BEIJING: KFC, the restaurant chain owned by Yum Brands, has predicted short-term sales in China will be negatively affected by a food safety scare, an issue of great importance to the country's shoppers.
The Shanghai Food and Drug Administration said late last year that 20 tests by a third party agency from 2010–11 found eight different cases where chicken supplied to Yum by Liuhe Group contained higher levels of antibiotics than is officially allowed.
While the firm ceased receiving deliveries from Liuhe in August, it remains under pressure. "Our food is perfectly safe to eat," Jonathan Blum, Yum's senior global nutrition officer, said, Reuters reported.
"We regularly audit our suppliers, and if we ever find a supplier in non-compliance, we take immediate corrective action to resolve the issue, including terminating the relationship if that is warranted."
However, Yum also logged a filing with the Securities and Exchange Commission stating that the "adverse publicity" had exerted a "significant impact" on its business in China at the end of December 2012.
Indeed, it forecast sales in the country may fall by 6% in the Asian nation during the next quarter, having previously anticipated a 4% contraction on this measure, before returning to growth in 2013.
"People tend to trust Western brands, they think these brands have better quality control over the supply chain and they are not going to cut corners," said Shaun Rein, the managing director of the China Market Research Group, told Bloomberg. "The trust in KFC was so high that now the anger is high."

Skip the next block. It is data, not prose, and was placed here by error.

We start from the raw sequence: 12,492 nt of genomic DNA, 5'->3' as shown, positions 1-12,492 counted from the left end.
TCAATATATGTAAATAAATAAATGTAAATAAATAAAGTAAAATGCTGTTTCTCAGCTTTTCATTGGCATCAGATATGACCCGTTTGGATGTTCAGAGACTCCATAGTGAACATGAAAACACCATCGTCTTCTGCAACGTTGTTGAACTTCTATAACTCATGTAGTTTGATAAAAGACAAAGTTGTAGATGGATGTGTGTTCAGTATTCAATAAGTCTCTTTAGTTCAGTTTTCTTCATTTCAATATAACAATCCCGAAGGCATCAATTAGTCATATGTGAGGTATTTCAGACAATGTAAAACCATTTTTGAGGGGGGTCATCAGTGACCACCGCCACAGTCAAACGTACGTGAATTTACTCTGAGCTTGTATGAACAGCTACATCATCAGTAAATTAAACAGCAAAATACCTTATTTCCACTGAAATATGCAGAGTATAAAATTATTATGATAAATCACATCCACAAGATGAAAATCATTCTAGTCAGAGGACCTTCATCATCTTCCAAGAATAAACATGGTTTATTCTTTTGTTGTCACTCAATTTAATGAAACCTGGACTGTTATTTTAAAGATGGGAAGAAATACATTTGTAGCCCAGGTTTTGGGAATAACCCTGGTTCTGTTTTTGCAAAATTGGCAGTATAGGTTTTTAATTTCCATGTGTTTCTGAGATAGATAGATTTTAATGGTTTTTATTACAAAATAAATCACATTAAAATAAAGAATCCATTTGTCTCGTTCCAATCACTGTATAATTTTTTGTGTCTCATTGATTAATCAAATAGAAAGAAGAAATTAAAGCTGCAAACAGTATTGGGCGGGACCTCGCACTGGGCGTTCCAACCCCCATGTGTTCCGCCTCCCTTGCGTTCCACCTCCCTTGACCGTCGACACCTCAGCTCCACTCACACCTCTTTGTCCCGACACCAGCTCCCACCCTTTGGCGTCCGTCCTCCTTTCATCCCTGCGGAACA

Yum runs over 5,100 restaurant branches across China, which provide more than half of its sales and operating profit. It was also expected to deliver $1bn in operating income this year.
"Until the company is able to mount a PR campaign that successfully regains the trust of Chinese consumers, sales and EPS [earnings per share] are at material risk," said Bryan Elliott, an analyst at Raymond James, the financial advisory group.
RJ Hottovy, an analyst at Morningstar, added that Yum's sales warning was "not overly surprising", but sales should recover after a lull in the first half of the year. "There's usually a little bit of a lingering effect," he said.
Carrefour was reported to be selling expired and mislabelled chicken by CCTV, the state broadcaster, last year, while some 37 staff from Walmart were arrested for mislabelling pork. McDonald's has also been subject to the same accusations as KFC.
"These things happen. They have historically always recovered," Sara Senator, an analyst at Bernstein Research, told CNBC.
Data sourced from Reuters, Bloomberg, CNBC; additional content by Warc staff